Being open and approachable

mum and son on porch
mum and son on porch

mum and son on porch

It’s important to make sure that your child knows that you are there for them through this process of discovering their sexuality and gender identity. It can be a tough time for them but one of the best ways to demonstrate your support is to show your child that you are a partner in this process and that they don’t have to do it alone.

Ways to be open and approachable:

  • show a genuine interest in how they see themselves, what they think, and what they’re experiencing
  • offer to practice how to respond to negative comments, or how to approach telling other people
  • ask questions, and listen
  • empathise with them, share your experiences, and just be there for them
  • show them you are supportive of whatever decision they make and that you will love them whatever their sexuality, gender identity, or however they express themselves
  • encourage them to keep you in the know about how they feel and what they want to do about it. Tell them you’re happy to help them look for more information or to talk to others on their behalf if they want you to.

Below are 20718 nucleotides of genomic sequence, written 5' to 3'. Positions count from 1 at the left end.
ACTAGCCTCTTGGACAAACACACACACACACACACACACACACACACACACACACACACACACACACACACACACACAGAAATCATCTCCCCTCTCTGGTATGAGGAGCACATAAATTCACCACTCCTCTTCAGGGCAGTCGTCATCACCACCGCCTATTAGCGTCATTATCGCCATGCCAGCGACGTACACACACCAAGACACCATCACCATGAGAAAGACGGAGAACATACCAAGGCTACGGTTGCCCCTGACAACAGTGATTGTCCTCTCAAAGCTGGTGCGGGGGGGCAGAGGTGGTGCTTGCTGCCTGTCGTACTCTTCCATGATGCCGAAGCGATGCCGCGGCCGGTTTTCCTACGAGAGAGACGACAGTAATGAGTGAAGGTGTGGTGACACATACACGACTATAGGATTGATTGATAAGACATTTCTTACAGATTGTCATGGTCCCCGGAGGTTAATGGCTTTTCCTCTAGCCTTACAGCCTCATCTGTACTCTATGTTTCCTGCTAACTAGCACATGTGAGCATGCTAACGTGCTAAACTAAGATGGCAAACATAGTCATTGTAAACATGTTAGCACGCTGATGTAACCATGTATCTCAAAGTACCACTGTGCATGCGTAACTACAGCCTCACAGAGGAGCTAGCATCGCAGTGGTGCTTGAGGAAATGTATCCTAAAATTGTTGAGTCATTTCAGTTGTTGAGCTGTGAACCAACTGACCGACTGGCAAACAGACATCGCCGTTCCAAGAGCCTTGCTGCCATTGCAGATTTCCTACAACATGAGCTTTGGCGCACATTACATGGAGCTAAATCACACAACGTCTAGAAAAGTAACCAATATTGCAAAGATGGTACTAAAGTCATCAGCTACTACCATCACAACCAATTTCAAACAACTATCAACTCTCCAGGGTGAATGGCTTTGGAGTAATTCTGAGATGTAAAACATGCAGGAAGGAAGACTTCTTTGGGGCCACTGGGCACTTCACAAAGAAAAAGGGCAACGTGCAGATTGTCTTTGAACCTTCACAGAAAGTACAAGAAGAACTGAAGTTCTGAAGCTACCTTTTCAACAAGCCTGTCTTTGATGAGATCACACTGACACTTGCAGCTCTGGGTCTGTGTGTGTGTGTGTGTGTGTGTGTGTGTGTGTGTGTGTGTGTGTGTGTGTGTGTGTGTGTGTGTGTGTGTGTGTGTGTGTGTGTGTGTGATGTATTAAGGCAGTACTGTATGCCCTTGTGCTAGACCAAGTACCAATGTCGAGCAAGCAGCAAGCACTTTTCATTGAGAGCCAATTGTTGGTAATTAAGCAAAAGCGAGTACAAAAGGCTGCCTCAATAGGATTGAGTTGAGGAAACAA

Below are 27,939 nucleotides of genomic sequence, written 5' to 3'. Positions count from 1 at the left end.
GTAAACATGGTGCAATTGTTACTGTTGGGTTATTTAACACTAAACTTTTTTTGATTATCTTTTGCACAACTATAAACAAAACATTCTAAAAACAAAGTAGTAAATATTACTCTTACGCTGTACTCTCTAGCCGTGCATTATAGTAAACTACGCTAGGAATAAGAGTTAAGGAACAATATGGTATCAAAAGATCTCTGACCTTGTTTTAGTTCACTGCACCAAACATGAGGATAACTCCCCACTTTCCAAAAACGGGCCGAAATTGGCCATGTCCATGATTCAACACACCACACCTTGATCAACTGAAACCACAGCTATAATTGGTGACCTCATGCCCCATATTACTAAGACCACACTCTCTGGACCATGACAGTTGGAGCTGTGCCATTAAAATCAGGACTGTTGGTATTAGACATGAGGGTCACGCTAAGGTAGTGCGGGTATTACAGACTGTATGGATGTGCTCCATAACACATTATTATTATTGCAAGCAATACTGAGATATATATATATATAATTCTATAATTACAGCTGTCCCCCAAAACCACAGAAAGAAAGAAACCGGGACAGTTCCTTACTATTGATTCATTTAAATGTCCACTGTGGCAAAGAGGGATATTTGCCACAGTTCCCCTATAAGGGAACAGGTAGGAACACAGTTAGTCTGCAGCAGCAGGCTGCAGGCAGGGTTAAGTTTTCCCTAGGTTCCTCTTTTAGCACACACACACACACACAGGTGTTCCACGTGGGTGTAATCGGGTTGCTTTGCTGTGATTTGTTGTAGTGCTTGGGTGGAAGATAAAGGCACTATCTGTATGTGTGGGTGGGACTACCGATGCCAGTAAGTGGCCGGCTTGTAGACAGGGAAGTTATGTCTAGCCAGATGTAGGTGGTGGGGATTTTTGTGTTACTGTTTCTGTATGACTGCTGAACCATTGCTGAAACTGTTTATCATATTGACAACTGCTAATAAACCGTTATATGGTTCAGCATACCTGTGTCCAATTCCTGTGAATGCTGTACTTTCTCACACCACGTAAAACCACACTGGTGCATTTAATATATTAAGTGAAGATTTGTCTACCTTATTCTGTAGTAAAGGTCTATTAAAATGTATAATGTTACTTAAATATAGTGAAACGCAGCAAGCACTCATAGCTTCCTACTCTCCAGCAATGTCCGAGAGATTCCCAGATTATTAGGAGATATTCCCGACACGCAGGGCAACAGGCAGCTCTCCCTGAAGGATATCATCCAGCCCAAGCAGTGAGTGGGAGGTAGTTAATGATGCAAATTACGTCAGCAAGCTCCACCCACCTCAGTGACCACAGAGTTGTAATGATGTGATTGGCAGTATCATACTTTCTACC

People are often aware of their sexuality or their gender from a very young age, but they don’t necessarily have the words to express it. Whether or not your child is questioning their sexuality or gender identity, it’s important that you help them feel comfortable enough to talk about it.

Here are some helpful conversation starters that you might want to use with your child, that we know can be effective, based on current research and psychology:

  • some people are attracted to just one type of person or gender; other people are attracted to many different people. Either is ok
  • people don’t have to choose right away if they’re straight or gay or something else. Everyone should take all the time they need to figure out what they feel and what they want to call it
  • similarly, gender isn’t always as simple as whether we’re a boy or a girl
  • In our society, there are often a lot of different opinions about how people should dress and act, based on their biological gender. Regardless of what others think, people should be free to choose what feels right for them
  • sometimes inside people feel like they are more of a boy, or a girl, or that being either doesn’t feel right for them. It’s okay to feel different inside
  • everyone has the right to choose what they want to be identified as and what they want people to call them.

Page last review by ReachOut Parents Clinical Advisory Group on